The rainy season will leave Colombia by the end of May but the short summer won’t be long enough to dry out the land, rebuild roads and repair damages, claimed the director of the Institute of Hydrology, Meteorology and Environmental Studies of Colombia (IDEAM), Ricardo Lozano.
Lozano warned, in an interview with Caracol Radio, that the final month of the “La Niña” phenomenon will strike hard along the Atlantic Coast in tourist destinations such as Cartagena, Barranquilla and Santa Marta.
A short summer in July and August is due to follow, which, while providing some relief for Colombians, will not present enough time for the construction of large scale works of adaptation for future floods and reconstruction efforts in areas destroyed so far by the rains.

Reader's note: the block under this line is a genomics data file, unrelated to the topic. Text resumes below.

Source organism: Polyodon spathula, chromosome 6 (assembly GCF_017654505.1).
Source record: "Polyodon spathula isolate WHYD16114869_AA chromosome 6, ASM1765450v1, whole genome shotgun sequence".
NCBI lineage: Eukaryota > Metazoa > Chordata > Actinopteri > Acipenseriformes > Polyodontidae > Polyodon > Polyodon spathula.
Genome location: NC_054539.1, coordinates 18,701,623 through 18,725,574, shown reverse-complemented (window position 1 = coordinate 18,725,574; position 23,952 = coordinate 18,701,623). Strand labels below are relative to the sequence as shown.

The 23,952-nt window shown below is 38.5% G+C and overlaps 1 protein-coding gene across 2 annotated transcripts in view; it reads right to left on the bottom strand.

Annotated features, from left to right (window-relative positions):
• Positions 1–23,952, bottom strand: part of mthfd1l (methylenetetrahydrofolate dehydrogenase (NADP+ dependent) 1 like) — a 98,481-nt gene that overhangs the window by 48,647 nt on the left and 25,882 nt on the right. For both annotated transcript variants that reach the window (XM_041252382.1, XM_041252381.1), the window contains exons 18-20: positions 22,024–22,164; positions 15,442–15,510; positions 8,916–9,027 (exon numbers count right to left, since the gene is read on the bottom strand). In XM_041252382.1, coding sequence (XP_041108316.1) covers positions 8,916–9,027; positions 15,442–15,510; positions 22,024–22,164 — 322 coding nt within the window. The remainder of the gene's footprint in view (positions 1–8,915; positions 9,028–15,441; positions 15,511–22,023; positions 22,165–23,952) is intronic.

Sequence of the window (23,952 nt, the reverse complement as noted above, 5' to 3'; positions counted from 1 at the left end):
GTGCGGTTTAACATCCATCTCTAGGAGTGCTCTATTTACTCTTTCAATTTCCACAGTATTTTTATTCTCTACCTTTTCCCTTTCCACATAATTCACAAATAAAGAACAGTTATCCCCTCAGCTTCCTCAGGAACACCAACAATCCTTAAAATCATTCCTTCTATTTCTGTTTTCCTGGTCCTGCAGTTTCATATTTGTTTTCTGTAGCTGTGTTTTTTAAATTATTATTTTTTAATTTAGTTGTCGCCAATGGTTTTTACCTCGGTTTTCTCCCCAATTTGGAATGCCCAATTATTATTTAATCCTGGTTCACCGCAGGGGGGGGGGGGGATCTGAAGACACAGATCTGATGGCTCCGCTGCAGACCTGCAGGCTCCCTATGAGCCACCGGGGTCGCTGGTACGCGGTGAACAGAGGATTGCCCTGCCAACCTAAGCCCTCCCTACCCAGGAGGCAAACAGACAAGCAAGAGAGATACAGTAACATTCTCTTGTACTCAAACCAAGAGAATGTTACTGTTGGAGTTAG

“We are praying for a dry season of three or four months so that the soil can dry out and we can return to optimum humidity,” Lozano said.
On Monday night President Juan Manuel Santos spoke to the nation in a live television address, saying that since the beginning of the torrential rains this year, the Colombian state has spent approximately $250 million in humanitarian aid for victims of floods and landslides.
The rains, which have already claimed the lives of 93 people, are expected to return in September, October and November 2011, when Colombia’s usual rainy season begins again.
Chairman of the Board of the National Calamity Fund Jorge Londoño, said that construction works to prevent further winter disasters could cost nearly $9 million, but added that overall, the government currently lacks the resources to offer sound protection for people in the event of future disasters.